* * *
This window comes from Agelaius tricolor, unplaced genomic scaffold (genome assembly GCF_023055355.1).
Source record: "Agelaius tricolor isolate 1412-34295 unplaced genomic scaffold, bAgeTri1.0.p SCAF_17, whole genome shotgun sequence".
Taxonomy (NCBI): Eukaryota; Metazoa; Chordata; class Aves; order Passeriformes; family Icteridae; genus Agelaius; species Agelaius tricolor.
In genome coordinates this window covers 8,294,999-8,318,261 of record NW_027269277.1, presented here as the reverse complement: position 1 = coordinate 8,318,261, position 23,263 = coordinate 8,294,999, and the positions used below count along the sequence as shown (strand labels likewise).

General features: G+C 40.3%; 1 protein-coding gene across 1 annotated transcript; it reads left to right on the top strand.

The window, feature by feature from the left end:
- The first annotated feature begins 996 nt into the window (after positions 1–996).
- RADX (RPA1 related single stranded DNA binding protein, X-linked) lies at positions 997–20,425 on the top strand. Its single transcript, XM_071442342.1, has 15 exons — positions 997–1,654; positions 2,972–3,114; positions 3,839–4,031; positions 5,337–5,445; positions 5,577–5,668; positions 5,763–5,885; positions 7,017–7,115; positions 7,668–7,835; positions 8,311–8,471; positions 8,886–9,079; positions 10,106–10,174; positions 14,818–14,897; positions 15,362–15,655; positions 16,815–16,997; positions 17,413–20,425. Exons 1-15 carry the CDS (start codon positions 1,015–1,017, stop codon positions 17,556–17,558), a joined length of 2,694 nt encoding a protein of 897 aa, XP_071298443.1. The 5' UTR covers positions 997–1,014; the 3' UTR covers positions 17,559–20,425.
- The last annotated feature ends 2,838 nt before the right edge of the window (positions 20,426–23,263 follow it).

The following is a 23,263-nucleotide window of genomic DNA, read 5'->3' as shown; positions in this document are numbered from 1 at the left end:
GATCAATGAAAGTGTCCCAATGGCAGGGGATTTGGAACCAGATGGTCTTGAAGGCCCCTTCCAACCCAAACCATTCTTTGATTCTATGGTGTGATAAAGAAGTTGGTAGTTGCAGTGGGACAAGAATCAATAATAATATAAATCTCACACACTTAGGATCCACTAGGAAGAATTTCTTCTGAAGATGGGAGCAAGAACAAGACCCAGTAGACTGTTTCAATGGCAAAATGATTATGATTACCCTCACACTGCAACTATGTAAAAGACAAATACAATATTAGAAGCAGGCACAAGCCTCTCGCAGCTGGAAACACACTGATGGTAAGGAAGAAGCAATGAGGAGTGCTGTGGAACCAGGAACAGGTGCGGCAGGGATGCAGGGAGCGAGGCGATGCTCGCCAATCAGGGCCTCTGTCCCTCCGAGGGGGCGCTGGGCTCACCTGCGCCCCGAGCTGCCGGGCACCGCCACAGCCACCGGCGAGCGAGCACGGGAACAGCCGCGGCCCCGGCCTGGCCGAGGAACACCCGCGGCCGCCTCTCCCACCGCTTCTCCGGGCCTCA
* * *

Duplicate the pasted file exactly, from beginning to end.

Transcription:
This window comes from Agelaius tricolor, unplaced genomic scaffold (genome assembly GCF_023055355.1).
Source record: "Agelaius tricolor isolate 1412-34295 unplaced genomic scaffold, bAgeTri1.0.p SCAF_17, whole genome shotgun sequence".
Taxonomy (NCBI): Eukaryota; Metazoa; Chordata; class Aves; order Passeriformes; family Icteridae; genus Agelaius; species Agelaius tricolor.
In genome coordinates this window covers 8,294,999-8,318,261 of record NW_027269277.1, presented here as the reverse complement: position 1 = coordinate 8,318,261, position 23,263 = coordinate 8,294,999, and the positions used below count along the sequence as shown (strand labels likewise).

General features: G+C 40.3%; 1 protein-coding gene across 1 annotated transcript; it reads left to right on the top strand.

The window, feature by feature from the left end:
- The first annotated feature begins 996 nt into the window (after positions 1–996).
- RADX (RPA1 related single stranded DNA binding protein, X-linked) lies at positions 997–20,425 on the top strand. Its single transcript, XM_071442342.1, has 15 exons — positions 997–1,654; positions 2,972–3,114; positions 3,839–4,031; positions 5,337–5,445; positions 5,577–5,668; positions 5,763–5,885; positions 7,017–7,115; positions 7,668–7,835; positions 8,311–8,471; positions 8,886–9,079; positions 10,106–10,174; positions 14,818–14,897; positions 15,362–15,655; positions 16,815–16,997; positions 17,413–20,425. Exons 1-15 carry the CDS (start codon positions 1,015–1,017, stop codon positions 17,556–17,558), a joined length of 2,694 nt encoding a protein of 897 aa, XP_071298443.1. The 5' UTR covers positions 997–1,014; the 3' UTR covers positions 17,559–20,425.
- The last annotated feature ends 2,838 nt before the right edge of the window (positions 20,426–23,263 follow it).

The following is a 23,263-nucleotide window of genomic DNA, read 5'->3' as shown; positions in this document are numbered from 1 at the left end:
GATCAATGAAAGTGTCCCAATGGCAGGGGATTTGGAACCAGATGGTCTTGAAGGCCCCTTCCAACCCAAACCATTCTTTGATTCTATGGTGTGATAAAGAAGTTGGTAGTTGCAGTGGGACAAGAATCAATAATAATATAAATCTCACACACTTAGGATCCACTAGGAAGAATTTCTTCTGAAGATGGGAGCAAGAACAAGACCCAGTAGACTGTTTCAATGGCAAAATGATTATGATTACCCTCACACTGCAACTATGTAAAAGACAAATACAATATTAGAAGCAGGCACAAGCCTCTCGCAGCTGGAAACACACTGATGGTAAGGAAGAAGCAATGAGGAGTGCTGTGGAACCAGGAACAGGTGCGGCAGGGATGCAGGGAGCGAGGCGATGCTCGCCAATCAGGGCCTCTGTCCCTCCGAGGGGGCGCTGGGCTCACCTGCGCCCCGAGCTGCCGGGCACCGCCACAGCCACCGGCGAGCGAGCACGGGAACAGCCGCGGCCCCGGCCTGGCCGAGGAACACCCGCGGCCGCCTCTCCCACCGCTTCTCCGGGCCTCA